Digital identity, privacy and the cost of doing business

This article was first published in Boardroom magazine.

In today’s online and interconnected world, it is essential that people feel safe that their digital identity and data will be protected.  Developing and maintaining this confidence will require sustained effort in a climate of increasing, and increasingly sophisticated, risk.

Law changes on the horizon will affect all businesses that deal with personal information, especially those selling into the EU or performing data processing outsourced from the EU. 

Public faith in the integrity of New Zealand’s privacy settings is not high.  A survey this year by the Insurance Council found only 29 per cent of New Zealanders were confident in the ability of New Zealand businesses and organisations to manage computer hacking and to keep data secure.

This is not surprising given the recent run of high profile privacy breaches and the rickety nature of the regime created by the New Zealand Privacy Act.  This dates back to 1993, which makes it 22 years old in calendar years, 154 in dog years and positively ancient in IT years, pre-dating the emergence of social media and electronic commerce.

The activism and energy of the Privacy Commissioner’s Office have mitigated the Act’s weaknesses to some extent but the reality is that it is not well-designed for the age of bulk data where a single privacy spill can have thousands of victims and where the focus needs to be on early risk identification and management rather than on post-breach remedies – although they will always be important.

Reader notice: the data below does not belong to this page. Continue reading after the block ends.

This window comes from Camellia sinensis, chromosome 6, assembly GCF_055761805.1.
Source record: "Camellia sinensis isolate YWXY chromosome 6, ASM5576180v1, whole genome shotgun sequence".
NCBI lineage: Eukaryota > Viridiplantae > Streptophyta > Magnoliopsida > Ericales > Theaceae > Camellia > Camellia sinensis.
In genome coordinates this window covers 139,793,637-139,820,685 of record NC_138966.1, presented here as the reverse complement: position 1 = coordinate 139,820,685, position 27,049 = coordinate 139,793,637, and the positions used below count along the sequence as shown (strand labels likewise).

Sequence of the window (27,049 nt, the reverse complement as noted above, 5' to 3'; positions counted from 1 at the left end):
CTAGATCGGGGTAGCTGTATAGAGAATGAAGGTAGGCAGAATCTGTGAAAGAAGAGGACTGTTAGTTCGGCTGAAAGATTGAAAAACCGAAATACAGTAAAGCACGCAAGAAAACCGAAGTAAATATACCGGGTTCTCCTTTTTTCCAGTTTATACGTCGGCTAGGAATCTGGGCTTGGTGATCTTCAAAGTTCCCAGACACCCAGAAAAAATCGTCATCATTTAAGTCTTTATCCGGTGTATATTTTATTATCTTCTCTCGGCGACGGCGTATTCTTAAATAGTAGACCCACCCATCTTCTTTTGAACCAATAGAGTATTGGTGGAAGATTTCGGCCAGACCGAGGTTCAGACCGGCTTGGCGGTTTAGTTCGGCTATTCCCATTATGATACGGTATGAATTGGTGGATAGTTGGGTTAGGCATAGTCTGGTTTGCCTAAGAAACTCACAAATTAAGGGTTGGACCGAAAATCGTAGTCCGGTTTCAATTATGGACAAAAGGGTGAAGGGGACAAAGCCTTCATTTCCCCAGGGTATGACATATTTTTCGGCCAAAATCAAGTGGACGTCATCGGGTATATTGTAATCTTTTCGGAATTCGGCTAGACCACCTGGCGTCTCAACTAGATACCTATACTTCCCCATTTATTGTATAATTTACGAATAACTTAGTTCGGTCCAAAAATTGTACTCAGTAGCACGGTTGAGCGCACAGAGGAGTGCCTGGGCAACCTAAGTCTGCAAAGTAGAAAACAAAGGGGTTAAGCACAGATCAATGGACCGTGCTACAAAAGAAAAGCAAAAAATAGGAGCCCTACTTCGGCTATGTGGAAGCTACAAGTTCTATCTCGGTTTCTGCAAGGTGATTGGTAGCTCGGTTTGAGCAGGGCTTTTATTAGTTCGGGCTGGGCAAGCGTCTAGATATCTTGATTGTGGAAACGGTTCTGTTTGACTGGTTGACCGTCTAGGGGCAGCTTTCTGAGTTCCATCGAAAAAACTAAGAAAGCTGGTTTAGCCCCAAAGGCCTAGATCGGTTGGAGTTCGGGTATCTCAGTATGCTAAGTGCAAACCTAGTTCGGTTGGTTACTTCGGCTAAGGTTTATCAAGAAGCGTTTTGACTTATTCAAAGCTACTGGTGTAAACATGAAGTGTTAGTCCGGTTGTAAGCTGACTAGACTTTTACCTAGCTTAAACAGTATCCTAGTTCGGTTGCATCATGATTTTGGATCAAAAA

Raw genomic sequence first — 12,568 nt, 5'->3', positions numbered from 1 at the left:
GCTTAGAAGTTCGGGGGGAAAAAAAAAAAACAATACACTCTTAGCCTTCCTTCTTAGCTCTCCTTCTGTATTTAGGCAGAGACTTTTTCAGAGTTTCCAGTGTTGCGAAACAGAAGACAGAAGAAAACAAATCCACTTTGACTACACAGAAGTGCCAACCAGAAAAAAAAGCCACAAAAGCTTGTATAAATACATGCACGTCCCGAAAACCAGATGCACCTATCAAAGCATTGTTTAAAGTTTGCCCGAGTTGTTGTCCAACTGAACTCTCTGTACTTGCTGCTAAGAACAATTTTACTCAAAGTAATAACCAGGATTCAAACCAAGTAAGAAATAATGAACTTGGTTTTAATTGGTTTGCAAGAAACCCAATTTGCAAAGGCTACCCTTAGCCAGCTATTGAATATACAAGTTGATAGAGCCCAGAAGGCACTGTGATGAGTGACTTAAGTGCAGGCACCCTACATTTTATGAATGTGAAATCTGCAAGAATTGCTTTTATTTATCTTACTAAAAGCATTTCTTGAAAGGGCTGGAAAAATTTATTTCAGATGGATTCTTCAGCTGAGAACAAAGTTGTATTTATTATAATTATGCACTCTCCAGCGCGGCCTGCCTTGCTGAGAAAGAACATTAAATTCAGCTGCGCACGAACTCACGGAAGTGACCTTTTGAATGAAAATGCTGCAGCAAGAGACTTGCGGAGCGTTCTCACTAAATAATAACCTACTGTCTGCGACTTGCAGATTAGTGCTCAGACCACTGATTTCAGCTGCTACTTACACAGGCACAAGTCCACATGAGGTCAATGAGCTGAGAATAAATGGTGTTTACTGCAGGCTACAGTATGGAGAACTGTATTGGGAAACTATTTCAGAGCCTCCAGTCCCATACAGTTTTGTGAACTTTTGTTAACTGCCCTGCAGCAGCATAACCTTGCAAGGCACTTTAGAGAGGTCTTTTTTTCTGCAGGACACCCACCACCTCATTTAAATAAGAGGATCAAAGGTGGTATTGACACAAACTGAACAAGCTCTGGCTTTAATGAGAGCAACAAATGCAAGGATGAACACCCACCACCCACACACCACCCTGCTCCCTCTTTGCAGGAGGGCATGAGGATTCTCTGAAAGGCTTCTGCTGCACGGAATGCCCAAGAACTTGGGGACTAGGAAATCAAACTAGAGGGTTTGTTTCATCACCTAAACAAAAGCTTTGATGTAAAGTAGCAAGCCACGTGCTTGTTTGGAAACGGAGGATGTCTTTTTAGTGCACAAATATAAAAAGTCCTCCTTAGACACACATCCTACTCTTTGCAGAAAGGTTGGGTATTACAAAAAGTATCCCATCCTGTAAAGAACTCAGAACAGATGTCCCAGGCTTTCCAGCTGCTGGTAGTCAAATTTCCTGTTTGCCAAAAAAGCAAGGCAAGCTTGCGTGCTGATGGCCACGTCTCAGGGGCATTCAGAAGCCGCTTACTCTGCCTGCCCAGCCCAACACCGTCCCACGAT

These facts are well acknowledged by the Government and a reform bill is being developed but the process has been very slow.  The Law Commission report, containing 149 recommendations, was tabled in 2011 and the Cabinet signed off on a package of changes in March 2014 yet here we are, in the second half of 2015 and still waiting. 

Justice Minister Amy Adams, in a statement provided for this article, said she has been taking time to consider whether there are any other issues in the privacy area which should be included and that the work is “ongoing”.

On-going it most definitely will be because even as the Minister puts the finishing touches to the New Zealand reforms, the European Union is raising the benchmark in a new EU Data Protection Regulation which it expects to be adopted by the end of this year or early next year. 

We are currently the only Asia Pacific country to have EU Adequacy (meaning that we meet the EU’s data protection standards and that personal data can flow without impediment from the EU member states to New Zealand for processing).  Once the new Regulation is in force, pressure will mount to update our own law to match.  At this stage it looks likely that existing Adequacy designations will be preserved, at least for an initial period of five years, but we will now be vulnerable to withdrawal if the European Commission decides we no longer meet the relevant requirements.